Nandeesh Mp Developer & Open Source Enthusiast

Error Handling In PHP

“Any man is liable to err, only a fool persists in error.” – Marcus Tullius Cicero. Error handing in PHP can be broadly categorized into two types.

External Errors : These errors are not bugs in the code, but something that are external that gets in the way of execution of program like failing to connect to database. Logical Errors : These are bugs in the code. These kind of errors are difficult to track down and difficult to debug because by definition their location is not known. PHP has built in support for handling errors. Based on the severity we can classify them in to three levels as

E_NOTICE : Minor and non-fatal errors. These will not stop the execution of the script E_WARNING : Non-fatal run-time errors, doesn’t halt the execution of the program. E_ERROR : These are fatal errors and will halt the execution of the program.

PHP provides the function trigger_error() to help user to trigger his own errors. Again user can trigger three types of errors:

E_USER_NOTICE, E_USER_WARNING & E_USER_ERROR

Default error level used by trigger_error() is E_USER_NOTICE.

In addition to these, there are five other categories that occurs some what less frequently.

E_PARSE : Script has syntactic error and cannot be parsed. It is a fatal error. E_COMPILE_ERROR : A fatal error that occurred during compiling the script. E_COMPILE_WARNING : Non-fatal error that occurred while parsing the script. E_CORE_ERROR : A fatal run time error occurred in the engine. E_CORE_WARNING : A non-fatal run time error occurred in the engine.

In addition, PHP uses E_ALL error category for all error reporting level.

You have four choices for handling errors : Display them, log them, ignore them or act on them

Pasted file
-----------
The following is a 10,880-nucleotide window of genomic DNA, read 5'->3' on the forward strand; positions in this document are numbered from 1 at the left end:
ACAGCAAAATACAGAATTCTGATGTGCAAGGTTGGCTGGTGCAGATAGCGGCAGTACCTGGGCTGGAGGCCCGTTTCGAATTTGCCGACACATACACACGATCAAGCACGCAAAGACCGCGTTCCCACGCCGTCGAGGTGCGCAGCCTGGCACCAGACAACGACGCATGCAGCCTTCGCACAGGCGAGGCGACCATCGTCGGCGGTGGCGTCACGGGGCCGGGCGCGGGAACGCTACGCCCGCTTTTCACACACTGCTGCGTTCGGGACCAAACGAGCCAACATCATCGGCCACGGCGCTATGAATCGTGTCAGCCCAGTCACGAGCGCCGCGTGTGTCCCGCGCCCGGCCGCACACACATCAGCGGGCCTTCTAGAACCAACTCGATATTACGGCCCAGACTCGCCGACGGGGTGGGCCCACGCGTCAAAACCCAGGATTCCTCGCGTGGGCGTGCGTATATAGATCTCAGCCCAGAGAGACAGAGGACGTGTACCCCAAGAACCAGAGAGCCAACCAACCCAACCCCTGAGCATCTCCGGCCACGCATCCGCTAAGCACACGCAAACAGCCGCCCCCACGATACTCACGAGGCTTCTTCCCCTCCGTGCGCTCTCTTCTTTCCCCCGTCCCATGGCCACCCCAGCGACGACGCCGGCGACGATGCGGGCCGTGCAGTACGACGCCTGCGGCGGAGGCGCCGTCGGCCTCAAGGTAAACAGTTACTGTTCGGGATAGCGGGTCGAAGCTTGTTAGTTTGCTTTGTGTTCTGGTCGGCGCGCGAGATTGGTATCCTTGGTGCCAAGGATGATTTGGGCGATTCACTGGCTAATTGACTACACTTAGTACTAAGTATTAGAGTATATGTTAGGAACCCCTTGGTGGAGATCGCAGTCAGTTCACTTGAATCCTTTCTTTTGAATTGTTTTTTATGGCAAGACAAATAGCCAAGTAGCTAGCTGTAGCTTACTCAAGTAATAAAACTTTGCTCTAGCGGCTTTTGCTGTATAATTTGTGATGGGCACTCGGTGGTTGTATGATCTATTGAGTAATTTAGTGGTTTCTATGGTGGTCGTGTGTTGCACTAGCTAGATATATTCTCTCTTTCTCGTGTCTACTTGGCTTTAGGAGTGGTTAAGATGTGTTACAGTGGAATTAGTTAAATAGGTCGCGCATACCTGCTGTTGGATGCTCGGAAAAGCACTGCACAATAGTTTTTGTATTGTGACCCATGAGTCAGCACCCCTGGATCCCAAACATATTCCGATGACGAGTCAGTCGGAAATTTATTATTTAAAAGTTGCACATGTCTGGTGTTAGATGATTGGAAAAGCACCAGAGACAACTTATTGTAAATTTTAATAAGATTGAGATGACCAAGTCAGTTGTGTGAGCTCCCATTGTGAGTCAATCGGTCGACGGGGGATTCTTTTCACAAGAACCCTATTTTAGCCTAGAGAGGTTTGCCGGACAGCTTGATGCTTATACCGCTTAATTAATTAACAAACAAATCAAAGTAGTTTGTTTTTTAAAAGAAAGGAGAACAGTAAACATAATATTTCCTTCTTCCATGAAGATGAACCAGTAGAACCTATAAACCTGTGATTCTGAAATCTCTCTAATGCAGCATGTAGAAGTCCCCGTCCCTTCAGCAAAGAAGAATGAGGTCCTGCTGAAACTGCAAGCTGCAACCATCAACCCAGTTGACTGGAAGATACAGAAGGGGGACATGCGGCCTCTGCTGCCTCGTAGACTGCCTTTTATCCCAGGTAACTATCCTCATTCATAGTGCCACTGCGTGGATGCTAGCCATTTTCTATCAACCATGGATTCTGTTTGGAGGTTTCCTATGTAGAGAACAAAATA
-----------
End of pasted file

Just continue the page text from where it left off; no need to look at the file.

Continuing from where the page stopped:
###Displaying Errors

In php.ini file set the following flag ‘on’ to display errors.

display_errors = on;

Though setting the above flag ‘on’ on the development machine is recommended, it should be turned off on the production machine. Leaving it ‘on’ and displaying the errors to end users shows that the code is buggy and many times it reveals the script internals which can be used for nefarious purpose.

###Logging Errors

Logging provides a trace of any errors for audit-able purpose. PHP supports logging errors to a file or to a syslog. One can turn on error logging by setting the log_errors to ‘on’ as shown below in php.ini file.

log_errors = on

Logging to a file or to a syslog can be set as following

error_log = /path/to/filename error_log = syslog

###Ignoring Errors

We can suppress the errors in PHP by prefixing the ‘@’ operator. For example if you want to suppress error that could occur while opening the file if the file doesn’t exists, you do this as below.

$fp = @fopen(“file_name”);

###Acting on Errors

PHP allows developers to set custom error handlers with set_error_handler() function. For example if you want to store all the errors that are generated into a database, you can do so by writing a custom function error_handler_store_db(){….} and calling it with set_error_handler(“error_handler_store_db”)